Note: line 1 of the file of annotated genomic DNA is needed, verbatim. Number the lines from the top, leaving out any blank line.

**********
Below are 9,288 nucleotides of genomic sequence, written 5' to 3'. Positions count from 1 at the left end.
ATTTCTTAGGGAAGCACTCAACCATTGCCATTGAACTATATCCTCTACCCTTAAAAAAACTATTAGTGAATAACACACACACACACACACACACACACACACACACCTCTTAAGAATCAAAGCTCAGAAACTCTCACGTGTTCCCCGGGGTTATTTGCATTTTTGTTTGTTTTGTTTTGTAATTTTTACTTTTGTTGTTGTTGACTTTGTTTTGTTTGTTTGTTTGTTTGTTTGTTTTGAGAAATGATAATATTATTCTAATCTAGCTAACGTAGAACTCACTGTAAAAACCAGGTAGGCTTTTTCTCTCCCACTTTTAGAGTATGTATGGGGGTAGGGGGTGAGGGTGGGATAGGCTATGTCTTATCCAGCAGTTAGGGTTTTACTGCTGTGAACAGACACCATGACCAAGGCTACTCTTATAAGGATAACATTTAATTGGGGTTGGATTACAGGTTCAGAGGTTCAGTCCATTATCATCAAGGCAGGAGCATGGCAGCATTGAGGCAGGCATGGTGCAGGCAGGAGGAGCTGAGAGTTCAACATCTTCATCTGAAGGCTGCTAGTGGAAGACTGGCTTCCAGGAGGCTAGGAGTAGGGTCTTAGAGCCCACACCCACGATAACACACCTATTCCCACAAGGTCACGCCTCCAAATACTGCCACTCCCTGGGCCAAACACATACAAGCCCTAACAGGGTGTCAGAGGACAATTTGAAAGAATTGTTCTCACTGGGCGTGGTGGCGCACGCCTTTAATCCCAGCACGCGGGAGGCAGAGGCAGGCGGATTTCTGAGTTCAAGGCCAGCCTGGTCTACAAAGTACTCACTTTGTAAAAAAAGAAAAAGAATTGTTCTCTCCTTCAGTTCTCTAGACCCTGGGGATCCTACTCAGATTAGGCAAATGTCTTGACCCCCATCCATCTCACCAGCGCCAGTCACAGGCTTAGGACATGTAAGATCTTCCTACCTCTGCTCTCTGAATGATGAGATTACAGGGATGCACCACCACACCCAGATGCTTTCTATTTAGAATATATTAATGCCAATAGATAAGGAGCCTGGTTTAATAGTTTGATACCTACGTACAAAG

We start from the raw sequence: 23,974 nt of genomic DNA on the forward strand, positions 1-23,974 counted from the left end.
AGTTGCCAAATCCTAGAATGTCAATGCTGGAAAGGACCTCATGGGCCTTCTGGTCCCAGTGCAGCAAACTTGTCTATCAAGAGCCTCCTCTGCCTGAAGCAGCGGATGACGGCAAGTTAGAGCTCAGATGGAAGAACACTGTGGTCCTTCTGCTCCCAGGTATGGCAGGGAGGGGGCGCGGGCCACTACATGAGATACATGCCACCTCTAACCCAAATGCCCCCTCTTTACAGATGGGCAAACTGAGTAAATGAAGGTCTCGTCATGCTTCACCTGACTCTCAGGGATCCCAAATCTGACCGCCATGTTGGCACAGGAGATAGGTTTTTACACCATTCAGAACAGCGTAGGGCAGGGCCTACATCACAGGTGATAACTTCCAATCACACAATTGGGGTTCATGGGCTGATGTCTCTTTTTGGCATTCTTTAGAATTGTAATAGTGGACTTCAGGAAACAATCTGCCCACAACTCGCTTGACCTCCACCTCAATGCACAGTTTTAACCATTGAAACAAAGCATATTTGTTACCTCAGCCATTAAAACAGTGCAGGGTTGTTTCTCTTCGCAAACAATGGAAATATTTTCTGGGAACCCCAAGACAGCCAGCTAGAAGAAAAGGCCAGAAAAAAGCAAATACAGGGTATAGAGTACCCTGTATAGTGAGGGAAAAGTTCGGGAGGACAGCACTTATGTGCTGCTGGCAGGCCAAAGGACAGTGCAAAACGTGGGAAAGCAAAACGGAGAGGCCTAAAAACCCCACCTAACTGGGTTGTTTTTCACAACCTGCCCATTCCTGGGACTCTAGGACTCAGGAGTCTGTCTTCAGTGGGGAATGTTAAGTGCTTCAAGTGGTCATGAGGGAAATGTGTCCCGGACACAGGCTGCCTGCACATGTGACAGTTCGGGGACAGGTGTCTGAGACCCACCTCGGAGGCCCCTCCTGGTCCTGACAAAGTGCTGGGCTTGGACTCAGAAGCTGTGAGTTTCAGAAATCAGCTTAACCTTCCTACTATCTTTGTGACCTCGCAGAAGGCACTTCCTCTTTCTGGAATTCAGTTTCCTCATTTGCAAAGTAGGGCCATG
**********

Below are 9,288 nucleotides of genomic sequence, written 5' to 3'. Positions count from 1 at the left end.